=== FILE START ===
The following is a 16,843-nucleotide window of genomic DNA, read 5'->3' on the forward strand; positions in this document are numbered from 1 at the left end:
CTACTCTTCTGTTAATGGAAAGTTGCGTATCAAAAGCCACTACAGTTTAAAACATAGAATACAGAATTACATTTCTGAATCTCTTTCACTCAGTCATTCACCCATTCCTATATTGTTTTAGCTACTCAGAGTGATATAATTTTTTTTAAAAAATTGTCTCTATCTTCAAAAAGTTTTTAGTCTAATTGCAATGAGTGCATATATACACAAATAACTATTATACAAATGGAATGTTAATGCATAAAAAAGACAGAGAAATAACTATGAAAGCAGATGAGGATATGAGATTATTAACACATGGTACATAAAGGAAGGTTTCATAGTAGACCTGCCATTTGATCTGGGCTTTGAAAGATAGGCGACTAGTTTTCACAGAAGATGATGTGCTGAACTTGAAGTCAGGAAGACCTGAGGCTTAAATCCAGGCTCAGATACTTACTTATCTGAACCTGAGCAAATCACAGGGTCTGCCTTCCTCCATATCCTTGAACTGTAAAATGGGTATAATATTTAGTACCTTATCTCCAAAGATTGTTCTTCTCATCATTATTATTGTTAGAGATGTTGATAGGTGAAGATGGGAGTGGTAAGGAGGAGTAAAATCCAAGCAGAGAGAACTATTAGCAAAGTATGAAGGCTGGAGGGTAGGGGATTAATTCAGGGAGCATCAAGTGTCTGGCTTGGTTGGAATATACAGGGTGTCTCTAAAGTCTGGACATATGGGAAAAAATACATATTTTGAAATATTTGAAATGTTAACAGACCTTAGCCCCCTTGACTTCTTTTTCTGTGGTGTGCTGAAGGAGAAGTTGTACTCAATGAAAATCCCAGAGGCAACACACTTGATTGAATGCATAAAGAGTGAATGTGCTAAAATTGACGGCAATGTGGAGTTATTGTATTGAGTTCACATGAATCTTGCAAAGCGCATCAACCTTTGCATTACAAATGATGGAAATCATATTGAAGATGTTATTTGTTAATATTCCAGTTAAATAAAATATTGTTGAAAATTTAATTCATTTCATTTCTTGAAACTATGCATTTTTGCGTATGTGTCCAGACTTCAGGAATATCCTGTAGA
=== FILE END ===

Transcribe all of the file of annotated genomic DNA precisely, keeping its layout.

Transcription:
The following is a 16,843-nucleotide window of genomic DNA, read 5'->3' on the forward strand; positions in this document are numbered from 1 at the left end:
CTACTCTTCTGTTAATGGAAAGTTGCGTATCAAAAGCCACTACAGTTTAAAACATAGAATACAGAATTACATTTCTGAATCTCTTTCACTCAGTCATTCACCCATTCCTATATTGTTTTAGCTACTCAGAGTGATATAATTTTTTTTAAAAAATTGTCTCTATCTTCAAAAAGTTTTTAGTCTAATTGCAATGAGTGCATATATACACAAATAACTATTATACAAATGGAATGTTAATGCATAAAAAAGACAGAGAAATAACTATGAAAGCAGATGAGGATATGAGATTATTAACACATGGTACATAAAGGAAGGTTTCATAGTAGACCTGCCATTTGATCTGGGCTTTGAAAGATAGGCGACTAGTTTTCACAGAAGATGATGTGCTGAACTTGAAGTCAGGAAGACCTGAGGCTTAAATCCAGGCTCAGATACTTACTTATCTGAACCTGAGCAAATCACAGGGTCTGCCTTCCTCCATATCCTTGAACTGTAAAATGGGTATAATATTTAGTACCTTATCTCCAAAGATTGTTCTTCTCATCATTATTATTGTTAGAGATGTTGATAGGTGAAGATGGGAGTGGTAAGGAGGAGTAAAATCCAAGCAGAGAGAACTATTAGCAAAGTATGAAGGCTGGAGGGTAGGGGATTAATTCAGGGAGCATCAAGTGTCTGGCTTGGTTGGAATATACAGGGTGTCTCTAAAGTCTGGACATATGGGAAAAAATACATATTTTGAAATATTTGAAATGTTAACAGACCTTAGCCCCCTTGACTTCTTTTTCTGTGGTGTGCTGAAGGAGAAGTTGTACTCAATGAAAATCCCAGAGGCAACACACTTGATTGAATGCATAAAGAGTGAATGTGCTAAAATTGACGGCAATGTGGAGTTATTGTATTGAGTTCACATGAATCTTGCAAAGCGCATCAACCTTTGCATTACAAATGATGGAAATCATATTGAAGATGTTATTTGTTAATATTCCAGTTAAATAAAATATTGTTGAAAATTTAATTCATTTCATTTCTTGAAACTATGCATTTTTGCGTATGTGTCCAGACTTCAGGAATATCCTGTAGA